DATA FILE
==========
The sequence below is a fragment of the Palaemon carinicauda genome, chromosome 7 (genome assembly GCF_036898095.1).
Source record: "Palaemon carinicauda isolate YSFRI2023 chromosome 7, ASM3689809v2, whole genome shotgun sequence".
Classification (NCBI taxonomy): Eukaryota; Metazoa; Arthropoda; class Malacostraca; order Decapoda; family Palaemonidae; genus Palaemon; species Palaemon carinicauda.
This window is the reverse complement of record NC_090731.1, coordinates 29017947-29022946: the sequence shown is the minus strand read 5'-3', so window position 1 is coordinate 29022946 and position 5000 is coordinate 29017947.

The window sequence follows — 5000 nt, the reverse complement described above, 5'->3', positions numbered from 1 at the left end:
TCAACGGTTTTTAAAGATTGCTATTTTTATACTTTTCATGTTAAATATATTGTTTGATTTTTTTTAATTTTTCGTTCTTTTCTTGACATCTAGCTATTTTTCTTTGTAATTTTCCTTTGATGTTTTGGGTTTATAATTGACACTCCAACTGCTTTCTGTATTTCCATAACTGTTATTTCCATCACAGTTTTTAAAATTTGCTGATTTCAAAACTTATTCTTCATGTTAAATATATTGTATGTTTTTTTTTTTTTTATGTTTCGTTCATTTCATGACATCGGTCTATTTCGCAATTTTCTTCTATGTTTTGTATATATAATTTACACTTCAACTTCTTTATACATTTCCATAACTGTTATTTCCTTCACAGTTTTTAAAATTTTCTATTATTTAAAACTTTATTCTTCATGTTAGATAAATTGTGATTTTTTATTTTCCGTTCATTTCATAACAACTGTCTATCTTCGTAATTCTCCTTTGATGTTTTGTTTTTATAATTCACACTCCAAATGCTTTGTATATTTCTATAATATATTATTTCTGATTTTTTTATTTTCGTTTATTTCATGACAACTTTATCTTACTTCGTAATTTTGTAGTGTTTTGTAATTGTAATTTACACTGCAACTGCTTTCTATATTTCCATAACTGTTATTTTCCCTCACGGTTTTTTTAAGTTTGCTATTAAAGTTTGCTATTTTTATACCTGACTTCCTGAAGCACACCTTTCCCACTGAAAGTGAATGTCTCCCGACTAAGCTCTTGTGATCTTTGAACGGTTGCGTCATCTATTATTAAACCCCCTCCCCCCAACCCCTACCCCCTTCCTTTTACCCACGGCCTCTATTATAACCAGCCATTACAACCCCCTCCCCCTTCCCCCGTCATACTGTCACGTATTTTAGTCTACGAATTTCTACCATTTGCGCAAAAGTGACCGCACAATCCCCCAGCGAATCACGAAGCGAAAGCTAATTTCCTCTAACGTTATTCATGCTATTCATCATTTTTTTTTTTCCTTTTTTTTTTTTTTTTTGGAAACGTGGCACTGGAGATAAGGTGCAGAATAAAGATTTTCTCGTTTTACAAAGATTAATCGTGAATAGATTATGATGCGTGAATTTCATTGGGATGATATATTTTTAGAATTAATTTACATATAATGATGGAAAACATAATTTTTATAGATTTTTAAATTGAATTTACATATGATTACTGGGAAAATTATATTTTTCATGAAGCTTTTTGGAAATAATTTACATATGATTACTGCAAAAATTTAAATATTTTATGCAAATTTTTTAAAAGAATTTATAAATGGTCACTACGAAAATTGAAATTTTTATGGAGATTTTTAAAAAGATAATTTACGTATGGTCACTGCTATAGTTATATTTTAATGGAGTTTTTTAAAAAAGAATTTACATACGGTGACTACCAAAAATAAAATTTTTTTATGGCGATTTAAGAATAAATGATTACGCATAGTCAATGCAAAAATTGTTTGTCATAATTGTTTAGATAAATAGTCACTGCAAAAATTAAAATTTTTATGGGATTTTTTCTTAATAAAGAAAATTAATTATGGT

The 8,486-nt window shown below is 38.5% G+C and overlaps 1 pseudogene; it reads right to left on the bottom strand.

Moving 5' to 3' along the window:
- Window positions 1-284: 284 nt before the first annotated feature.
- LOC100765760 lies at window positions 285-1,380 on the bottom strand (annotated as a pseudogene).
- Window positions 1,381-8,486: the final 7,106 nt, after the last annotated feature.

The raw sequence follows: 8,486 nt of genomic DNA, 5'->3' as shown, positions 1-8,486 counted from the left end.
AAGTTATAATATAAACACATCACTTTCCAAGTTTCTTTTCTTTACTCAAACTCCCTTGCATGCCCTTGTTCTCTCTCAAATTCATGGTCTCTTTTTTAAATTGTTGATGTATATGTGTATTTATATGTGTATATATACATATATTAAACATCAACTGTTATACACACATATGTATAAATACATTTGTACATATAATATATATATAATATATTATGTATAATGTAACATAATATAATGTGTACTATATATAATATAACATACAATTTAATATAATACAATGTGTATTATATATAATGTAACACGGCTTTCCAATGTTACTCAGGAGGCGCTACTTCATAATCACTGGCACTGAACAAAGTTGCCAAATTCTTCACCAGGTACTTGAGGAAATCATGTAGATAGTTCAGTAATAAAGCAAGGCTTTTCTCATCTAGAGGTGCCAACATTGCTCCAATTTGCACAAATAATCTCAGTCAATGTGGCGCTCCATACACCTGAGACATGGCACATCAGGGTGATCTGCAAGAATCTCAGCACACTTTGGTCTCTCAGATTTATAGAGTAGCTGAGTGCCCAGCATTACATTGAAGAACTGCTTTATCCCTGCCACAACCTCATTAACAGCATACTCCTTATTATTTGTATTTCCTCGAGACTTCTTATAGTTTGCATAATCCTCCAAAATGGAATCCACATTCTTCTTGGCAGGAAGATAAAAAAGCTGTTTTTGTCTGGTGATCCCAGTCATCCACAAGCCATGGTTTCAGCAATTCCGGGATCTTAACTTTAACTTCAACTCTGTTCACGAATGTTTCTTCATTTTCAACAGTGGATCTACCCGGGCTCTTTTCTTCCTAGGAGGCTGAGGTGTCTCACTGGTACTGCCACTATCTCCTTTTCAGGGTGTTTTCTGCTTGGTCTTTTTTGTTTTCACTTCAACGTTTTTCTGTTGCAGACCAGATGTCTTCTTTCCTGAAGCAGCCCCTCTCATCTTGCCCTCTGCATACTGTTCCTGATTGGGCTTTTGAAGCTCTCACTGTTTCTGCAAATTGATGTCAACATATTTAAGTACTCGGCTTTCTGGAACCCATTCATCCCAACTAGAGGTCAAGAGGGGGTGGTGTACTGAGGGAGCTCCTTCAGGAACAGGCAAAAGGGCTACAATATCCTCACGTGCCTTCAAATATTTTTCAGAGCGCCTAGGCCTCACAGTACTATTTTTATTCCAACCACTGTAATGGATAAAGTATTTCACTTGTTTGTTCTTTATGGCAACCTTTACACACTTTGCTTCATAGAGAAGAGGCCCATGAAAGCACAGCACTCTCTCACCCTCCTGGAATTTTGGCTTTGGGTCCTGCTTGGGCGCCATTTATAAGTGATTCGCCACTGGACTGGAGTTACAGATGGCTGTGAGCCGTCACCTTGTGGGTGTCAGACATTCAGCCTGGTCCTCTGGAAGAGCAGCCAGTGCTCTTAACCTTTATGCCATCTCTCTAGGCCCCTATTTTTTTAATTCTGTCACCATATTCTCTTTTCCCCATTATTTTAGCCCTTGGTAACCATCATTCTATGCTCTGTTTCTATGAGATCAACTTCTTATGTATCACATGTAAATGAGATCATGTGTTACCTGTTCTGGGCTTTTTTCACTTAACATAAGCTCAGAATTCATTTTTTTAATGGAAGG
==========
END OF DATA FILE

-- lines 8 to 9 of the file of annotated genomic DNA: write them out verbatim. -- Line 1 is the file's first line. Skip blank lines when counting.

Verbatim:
Moving 5' to 3' along the window:
- Window positions 1-284: 284 nt before the first annotated feature.